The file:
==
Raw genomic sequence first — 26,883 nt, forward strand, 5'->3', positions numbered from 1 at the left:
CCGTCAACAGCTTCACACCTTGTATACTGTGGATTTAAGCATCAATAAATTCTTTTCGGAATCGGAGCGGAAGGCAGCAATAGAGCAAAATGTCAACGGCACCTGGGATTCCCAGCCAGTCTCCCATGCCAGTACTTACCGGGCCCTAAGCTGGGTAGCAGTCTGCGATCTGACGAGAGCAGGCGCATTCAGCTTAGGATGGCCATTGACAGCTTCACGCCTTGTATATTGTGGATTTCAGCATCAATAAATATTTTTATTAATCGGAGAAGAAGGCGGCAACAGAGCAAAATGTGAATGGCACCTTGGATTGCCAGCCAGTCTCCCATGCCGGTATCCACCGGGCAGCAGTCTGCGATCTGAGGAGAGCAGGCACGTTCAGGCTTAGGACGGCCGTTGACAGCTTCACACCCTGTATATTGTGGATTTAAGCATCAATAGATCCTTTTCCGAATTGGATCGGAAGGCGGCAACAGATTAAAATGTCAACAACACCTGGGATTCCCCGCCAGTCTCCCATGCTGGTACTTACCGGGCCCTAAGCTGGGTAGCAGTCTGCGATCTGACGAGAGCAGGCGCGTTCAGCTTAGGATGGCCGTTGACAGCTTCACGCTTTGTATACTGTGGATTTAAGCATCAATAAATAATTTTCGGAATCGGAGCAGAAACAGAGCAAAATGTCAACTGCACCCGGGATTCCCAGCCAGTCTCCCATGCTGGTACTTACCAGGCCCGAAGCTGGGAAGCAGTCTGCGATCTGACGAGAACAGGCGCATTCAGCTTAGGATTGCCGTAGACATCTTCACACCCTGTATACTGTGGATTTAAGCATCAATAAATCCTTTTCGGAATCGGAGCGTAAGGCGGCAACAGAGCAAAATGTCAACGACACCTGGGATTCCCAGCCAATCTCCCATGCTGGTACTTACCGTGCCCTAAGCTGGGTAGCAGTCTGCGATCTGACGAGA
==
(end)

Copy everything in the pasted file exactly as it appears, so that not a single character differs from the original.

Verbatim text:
Raw genomic sequence first — 26,883 nt, forward strand, 5'->3', positions numbered from 1 at the left:
CCGTCAACAGCTTCACACCTTGTATACTGTGGATTTAAGCATCAATAAATTCTTTTCGGAATCGGAGCGGAAGGCAGCAATAGAGCAAAATGTCAACGGCACCTGGGATTCCCAGCCAGTCTCCCATGCCAGTACTTACCGGGCCCTAAGCTGGGTAGCAGTCTGCGATCTGACGAGAGCAGGCGCATTCAGCTTAGGATGGCCATTGACAGCTTCACGCCTTGTATATTGTGGATTTCAGCATCAATAAATATTTTTATTAATCGGAGAAGAAGGCGGCAACAGAGCAAAATGTGAATGGCACCTTGGATTGCCAGCCAGTCTCCCATGCCGGTATCCACCGGGCAGCAGTCTGCGATCTGAGGAGAGCAGGCACGTTCAGGCTTAGGACGGCCGTTGACAGCTTCACACCCTGTATATTGTGGATTTAAGCATCAATAGATCCTTTTCCGAATTGGATCGGAAGGCGGCAACAGATTAAAATGTCAACAACACCTGGGATTCCCCGCCAGTCTCCCATGCTGGTACTTACCGGGCCCTAAGCTGGGTAGCAGTCTGCGATCTGACGAGAGCAGGCGCGTTCAGCTTAGGATGGCCGTTGACAGCTTCACGCTTTGTATACTGTGGATTTAAGCATCAATAAATAATTTTCGGAATCGGAGCAGAAACAGAGCAAAATGTCAACTGCACCCGGGATTCCCAGCCAGTCTCCCATGCTGGTACTTACCAGGCCCGAAGCTGGGAAGCAGTCTGCGATCTGACGAGAACAGGCGCATTCAGCTTAGGATTGCCGTAGACATCTTCACACCCTGTATACTGTGGATTTAAGCATCAATAAATCCTTTTCGGAATCGGAGCGTAAGGCGGCAACAGAGCAAAATGTCAACGACACCTGGGATTCCCAGCCAATCTCCCATGCTGGTACTTACCGTGCCCTAAGCTGGGTAGCAGTCTGCGATCTGACGAGA